THE REFORMS OF MARIA THERESA AND JOSEPH II
Baroque Absolutism and Enlightened Despotism
Although her husband was emperor, Maria Theresa ruled the Habsburg lands. However, when her son Joseph became Holy Roman Emperor after the death of her husband in 1765, she made her son coregent. Following Maria Theresa's death in 1780, Joseph II reigned in his own right until his death in 1790. The Counter-Reformation's political and religious goals had largely been accomplished by the time Maria Theresa came to the throne, but maintaining Austria's great-power status urgently required broad internal reform and restructuring to strengthen the central authority of the monarchy and curtail the power of the nobility.
Maria Theresa began administrative and economic reforms in 1749, drawing on mercantilist theory and examples provided by Prussian and French reforms. In addition, she undertook reforms in the social, legal, and religious spheres. During the coregency and after Maria Theresa's death, Joseph continued the reforms along the lines pursued by his mother. But mother and son had sharply different motivations. Maria Theresa was a pious Catholic empress working within the structure of a paternalistic, baroque absolutism and was unsympathetic to the Enlightenment. Joseph, in contrast, gave the reforms an ideological edge reflecting the utilitarian theories of the Enlightenment. Because his reforms were more ideologically driven and thus less flexible and pragmatic, they frequently were also less successful and disrupted the stability of the Habsburg Empire.
Although the statist religious policy that evolved in this era became known as Josephism, Joseph's policy was largely an extension of his mother's, whose piety did not exempt the church from reforms designed to strengthen state authority and power. Joseph's utilitarianism, however, contributed to two important divergences from Maria Theresa's policy: greater religious toleration and suppression of religious institutions and customs deemed contrary to utilitarian principles. The Edict of Tolerance, issued in 1781, granted Protestants almost equal status with Catholics; other decrees lifted restrictions on Jews and opened up communities, trades, and educational opportunities previously barred to them. The utilitarian principles behind religious toleration, however, also inspired Joseph to dissolve Catholic monasteries that were dedicated solely to contemplative religious life and to suppress various traditional Jewish customs he viewed as detrimental to society and a hinderance to the Germanization of the Jewish population.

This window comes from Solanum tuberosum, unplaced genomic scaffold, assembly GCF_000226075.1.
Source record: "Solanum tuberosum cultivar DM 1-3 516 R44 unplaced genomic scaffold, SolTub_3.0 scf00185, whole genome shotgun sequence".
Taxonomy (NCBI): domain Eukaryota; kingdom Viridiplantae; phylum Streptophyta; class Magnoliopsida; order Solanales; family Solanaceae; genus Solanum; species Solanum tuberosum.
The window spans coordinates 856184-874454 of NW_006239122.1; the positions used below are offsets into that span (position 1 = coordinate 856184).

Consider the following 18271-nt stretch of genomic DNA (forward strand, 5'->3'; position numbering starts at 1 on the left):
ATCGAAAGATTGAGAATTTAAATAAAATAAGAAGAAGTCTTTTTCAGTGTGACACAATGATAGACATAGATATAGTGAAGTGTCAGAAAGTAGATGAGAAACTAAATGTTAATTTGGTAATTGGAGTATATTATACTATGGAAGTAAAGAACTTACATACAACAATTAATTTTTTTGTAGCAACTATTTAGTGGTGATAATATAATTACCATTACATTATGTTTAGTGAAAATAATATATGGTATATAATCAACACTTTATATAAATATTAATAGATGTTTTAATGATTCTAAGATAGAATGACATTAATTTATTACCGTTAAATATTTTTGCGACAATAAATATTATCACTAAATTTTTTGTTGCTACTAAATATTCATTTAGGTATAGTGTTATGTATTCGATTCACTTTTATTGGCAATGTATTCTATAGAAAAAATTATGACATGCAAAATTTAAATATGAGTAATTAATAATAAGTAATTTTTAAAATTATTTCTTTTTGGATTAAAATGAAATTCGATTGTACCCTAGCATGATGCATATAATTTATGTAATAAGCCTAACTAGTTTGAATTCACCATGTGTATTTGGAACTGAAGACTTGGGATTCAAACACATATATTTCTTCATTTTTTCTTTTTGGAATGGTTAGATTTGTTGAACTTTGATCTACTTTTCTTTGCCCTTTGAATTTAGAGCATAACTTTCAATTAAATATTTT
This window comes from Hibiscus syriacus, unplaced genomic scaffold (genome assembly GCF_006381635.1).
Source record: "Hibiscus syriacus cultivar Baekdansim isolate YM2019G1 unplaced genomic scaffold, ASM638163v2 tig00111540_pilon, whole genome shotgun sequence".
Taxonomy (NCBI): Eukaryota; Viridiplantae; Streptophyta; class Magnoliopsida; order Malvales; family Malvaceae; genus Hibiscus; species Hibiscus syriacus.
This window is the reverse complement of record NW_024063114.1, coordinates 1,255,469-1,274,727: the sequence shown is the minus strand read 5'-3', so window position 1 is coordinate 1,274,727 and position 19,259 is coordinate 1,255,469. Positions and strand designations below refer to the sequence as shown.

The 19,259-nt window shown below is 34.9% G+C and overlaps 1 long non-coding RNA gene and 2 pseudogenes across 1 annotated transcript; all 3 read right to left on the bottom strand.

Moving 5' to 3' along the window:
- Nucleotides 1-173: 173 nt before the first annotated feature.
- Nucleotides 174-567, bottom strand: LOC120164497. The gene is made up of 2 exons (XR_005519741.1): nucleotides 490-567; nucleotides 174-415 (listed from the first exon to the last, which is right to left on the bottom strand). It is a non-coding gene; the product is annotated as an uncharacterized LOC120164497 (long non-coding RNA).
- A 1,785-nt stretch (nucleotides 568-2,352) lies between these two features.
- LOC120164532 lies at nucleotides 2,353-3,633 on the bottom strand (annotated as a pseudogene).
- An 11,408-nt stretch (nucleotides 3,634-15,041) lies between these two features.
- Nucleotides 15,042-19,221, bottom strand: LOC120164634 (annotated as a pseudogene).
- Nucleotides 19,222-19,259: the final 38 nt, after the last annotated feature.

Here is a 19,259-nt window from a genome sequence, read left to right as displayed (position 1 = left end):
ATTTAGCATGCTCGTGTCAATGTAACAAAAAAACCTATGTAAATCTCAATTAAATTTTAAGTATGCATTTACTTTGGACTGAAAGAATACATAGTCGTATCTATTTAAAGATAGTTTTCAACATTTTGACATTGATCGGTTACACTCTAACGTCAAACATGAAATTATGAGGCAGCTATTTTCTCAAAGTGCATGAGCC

The reforms created an administrative, fiscal, and judicial bureaucracy directly responsible to the monarch. As the seat of the new centralized institutions, Vienna grew from merely being the sovereign's place of residence to a true political and administrative capital. Hungary, however, was not included in these centralizing administrative reforms. In appreciation for the support Austria had received from the Hungarian nobles during the War of the Austrian Succession, Maria Theresa never extended her reforms to that kingdom.
The Strategic Impact of the Reform Era
Although the reforms improved Austrian military preparedness, they fell short of their original goal of enabling Austria to defend its interests in Europe. Hopes of regaining Silesia and partitioning Prussia were abandoned after only limited military success in the Austro-Prussian Seven Years' War (1756-63). Efforts to check Russian expansion yielded mixed results. Unable to prevent Russian and Prussian ambitions against Poland, Austria reluctantly joined them in the First Partition of Poland in 1772 and gained the province of Galicia. Five years later, Austria intervened between Russia and Turkey to prevent Russian gains at Turkish expense and in the process acquired Bukovina, a territory adjacent to Galicia and Transylvania. Because the new territories were economically backward, their acquisition served mainly to shift the ethnic balance of the Habsburg Empire through the addition of a large Slavic population (Poles and Ruthenians), a sizable Jewish minority (which accounted for 60 percent of the empire's total Jewish population), and a lesser number of Romanians.
The ideological rigidity with which Joseph II carried out his reforms also weakened the Habsburg Dynasty by provoking social unrest and, in Hungary and Belgium, rebellion. When Joseph died in 1790, his brother, Leopold II (r. 1790-92), had to reverse many of the reforms and offer new concessions to restore order. To get Prussian support for the military action that reestablished Habsburg authority in Belgium in 1790, Leopold foreswore further Austrian territorial gains at Turkish expense. He also confirmed Hungary's right not to be absorbed into a centralized empire, but to be ruled by him as king of Hungary according to its own administration and laws. In exchange, the Hungarian nobility ended their rebellion.
SOURCE: Area Handbook of the US Library of Congress